Dippy The Diplodocus Is Retiring From The Natural History Museum And Dinosaur Fans Are Distraught

But there’s some good news: Dippy could be going on tour!

1. People are reeling from the news the Natural History Museum has decided to remove a plaster-cast model of a diplodocus skeleton from its entrance hall.

People are reeling from the news the Natural History Museum has decided to remove a plaster-cast model of a diplodocus skeleton from its entrance hall.
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Johnny Green / PA

2. From the summer of 2017, visitors to the museum will instead be welcomed by the huge skeleton of a blue whale.

From the summer of 2017, visitors to the museum will instead be welcomed by the huge skeleton of a blue whale.
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Natural History Museum

The 25.2-metre female whale will be suspended from the ceiling of Hintze Hall.

The whale has been at the museum since 1891, 10 years after it opened.

3. The Natural History Museum said the decision to replace the dinosaur with the whale was part of a larger plan to show new specimens in the space.

The Natural History Museum said the decision to replace the dinosaur with the whale was part of a larger plan to show new specimens in the space.
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Natural History Museum

A spokesperson added: “The blue whale was chosen to give an immediate, impactful introduction that illustrates Museum research into the rich biodiversity of Earth and a sustainable future, as well as the origins and evolution of life.”

4. Dippy the diplodocus has welcomed visitors to the museum for 35 years.

Dippy the diplodocus has welcomed visitors to the museum for 35 years.
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Natural History Museum

As a result, he has been a firm favourite among the museum-going public.

5. So it was hardly surprising some people were upset at learning the news of his retirement on Thursday morning.

Whaaaat ?!! Mildly outraged that Dippy is being booted out of Nat Hist Museum for an over-weight Whale ! http://t.co/s4L1GvpKOq

— BBCNormanS (@norman smith)

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Save the Dippy One ! #dippy

— BBCNormanS (@norman smith)

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Are the Natural History Museum out of their minds?? My four year old is about to take part in her first protest #savedippy #dinosaurs

— janemerrick23 (@Jane Merrick)

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The Natural History Museum is replacing Dippy with a model of a Nokia 5210.

— FelicityMorse (@Felicity Morse)

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I’m all for change and progress – but MOVING THE DIPLODOCUS out of the Natural History Museum… *writes stern letter to the Times*

— maxrushden (@Max Rushden)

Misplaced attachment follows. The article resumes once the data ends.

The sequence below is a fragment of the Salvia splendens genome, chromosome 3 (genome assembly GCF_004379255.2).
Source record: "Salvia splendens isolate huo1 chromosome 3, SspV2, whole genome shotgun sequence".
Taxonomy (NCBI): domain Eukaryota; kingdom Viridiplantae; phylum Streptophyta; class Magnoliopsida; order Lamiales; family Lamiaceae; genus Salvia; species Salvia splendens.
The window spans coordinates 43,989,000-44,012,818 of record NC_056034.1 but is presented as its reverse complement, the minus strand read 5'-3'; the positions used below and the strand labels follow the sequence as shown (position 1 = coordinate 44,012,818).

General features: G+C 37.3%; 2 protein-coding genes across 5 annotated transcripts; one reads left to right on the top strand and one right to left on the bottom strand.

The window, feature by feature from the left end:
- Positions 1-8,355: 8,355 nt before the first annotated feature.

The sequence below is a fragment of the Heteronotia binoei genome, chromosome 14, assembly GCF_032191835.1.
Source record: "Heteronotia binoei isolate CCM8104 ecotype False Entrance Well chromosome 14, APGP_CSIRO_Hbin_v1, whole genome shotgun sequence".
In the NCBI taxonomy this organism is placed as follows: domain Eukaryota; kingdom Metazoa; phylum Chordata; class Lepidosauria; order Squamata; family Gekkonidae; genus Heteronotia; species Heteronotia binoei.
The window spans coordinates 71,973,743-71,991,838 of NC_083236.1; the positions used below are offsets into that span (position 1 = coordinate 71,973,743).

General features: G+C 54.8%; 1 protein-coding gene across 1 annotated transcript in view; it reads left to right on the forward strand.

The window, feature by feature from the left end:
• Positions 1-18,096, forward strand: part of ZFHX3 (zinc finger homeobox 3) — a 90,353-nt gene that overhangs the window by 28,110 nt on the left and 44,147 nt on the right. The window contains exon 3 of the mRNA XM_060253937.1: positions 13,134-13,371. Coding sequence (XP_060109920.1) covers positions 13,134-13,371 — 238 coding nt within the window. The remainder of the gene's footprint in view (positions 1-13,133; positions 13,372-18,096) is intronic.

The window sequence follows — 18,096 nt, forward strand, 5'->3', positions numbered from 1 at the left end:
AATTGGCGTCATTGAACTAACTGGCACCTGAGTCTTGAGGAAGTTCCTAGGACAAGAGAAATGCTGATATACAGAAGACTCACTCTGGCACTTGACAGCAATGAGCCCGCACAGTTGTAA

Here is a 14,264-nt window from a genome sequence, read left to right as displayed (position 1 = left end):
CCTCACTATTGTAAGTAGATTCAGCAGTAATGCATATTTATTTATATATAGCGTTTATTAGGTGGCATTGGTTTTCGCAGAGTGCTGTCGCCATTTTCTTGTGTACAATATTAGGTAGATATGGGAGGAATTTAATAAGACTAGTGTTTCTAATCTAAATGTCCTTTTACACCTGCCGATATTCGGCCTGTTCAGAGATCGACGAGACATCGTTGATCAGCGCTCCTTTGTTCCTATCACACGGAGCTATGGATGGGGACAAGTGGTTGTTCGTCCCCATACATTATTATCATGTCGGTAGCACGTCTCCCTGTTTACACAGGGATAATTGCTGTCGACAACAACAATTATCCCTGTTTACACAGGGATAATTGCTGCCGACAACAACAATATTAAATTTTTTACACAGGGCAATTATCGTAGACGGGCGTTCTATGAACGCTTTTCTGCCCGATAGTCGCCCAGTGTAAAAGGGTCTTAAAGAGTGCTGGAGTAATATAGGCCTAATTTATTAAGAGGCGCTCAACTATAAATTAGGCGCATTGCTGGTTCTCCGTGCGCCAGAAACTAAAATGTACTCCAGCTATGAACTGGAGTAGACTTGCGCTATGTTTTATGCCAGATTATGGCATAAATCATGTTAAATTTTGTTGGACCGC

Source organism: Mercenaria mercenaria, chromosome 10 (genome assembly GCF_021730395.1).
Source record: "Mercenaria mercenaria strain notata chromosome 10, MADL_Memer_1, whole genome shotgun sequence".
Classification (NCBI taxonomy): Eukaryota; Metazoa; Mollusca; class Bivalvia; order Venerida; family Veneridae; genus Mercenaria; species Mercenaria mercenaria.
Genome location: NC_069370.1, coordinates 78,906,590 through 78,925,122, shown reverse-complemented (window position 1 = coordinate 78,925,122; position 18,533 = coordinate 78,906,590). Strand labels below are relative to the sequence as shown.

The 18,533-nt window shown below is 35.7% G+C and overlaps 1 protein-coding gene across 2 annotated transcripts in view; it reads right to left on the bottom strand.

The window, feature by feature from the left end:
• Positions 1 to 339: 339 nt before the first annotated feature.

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14. However, the Natural History Museum moved to appease some of the disappointment by suggesting Dippy could soon travel around the country.

“The museum is exploring ways for more people to enjoy the iconic diplodocus cast, affectionately known as Dippy, including the possibility of it going on tour,” a spokesperson revealed.

15. The central hall at the Natural History Museum has included a variety of different skeletons and specimens throughout its history.

The central hall at the Natural History Museum has included a variety of different skeletons and specimens throughout its history.
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Charles Latham / Natural History Museum,

This is what is looked like in 1882, a year after it was opened to the public.

16. A sperm whale skeleton was displayed in Central Hall between 1882 and 1901.

A sperm whale skeleton was displayed in Central Hall between 1882 and 1901.
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Natural History Museum

17. This was the hall in 1895.

This was the hall in 1895.
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Natural History Museum

18. And July 1902.

And July 1902.
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The Natural History Museum / Trustees of the Natural Histor NHM Image Resources

19. An African elephant called George went on display at the museum’s entrance in 1907.

An African elephant called George went on display at the museum's entrance in 1907.
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Natural History Museum.

20. George was later joined by other specimens.

George was later joined by other specimens.
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Natural History Museum

21. And in 1979 Dippy took centre stage, along with a triceratops.

And in 1979 Dippy took centre stage, along with a triceratops.
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Natural History Museum

You can read more about Dippy’s retirement and the arrival of the blue-whale skeleton on the Natural History Museum’s website.

Read more: http://www.buzzfeed.com/richardhjames/dippy-the-diplodocus-is-being-retired

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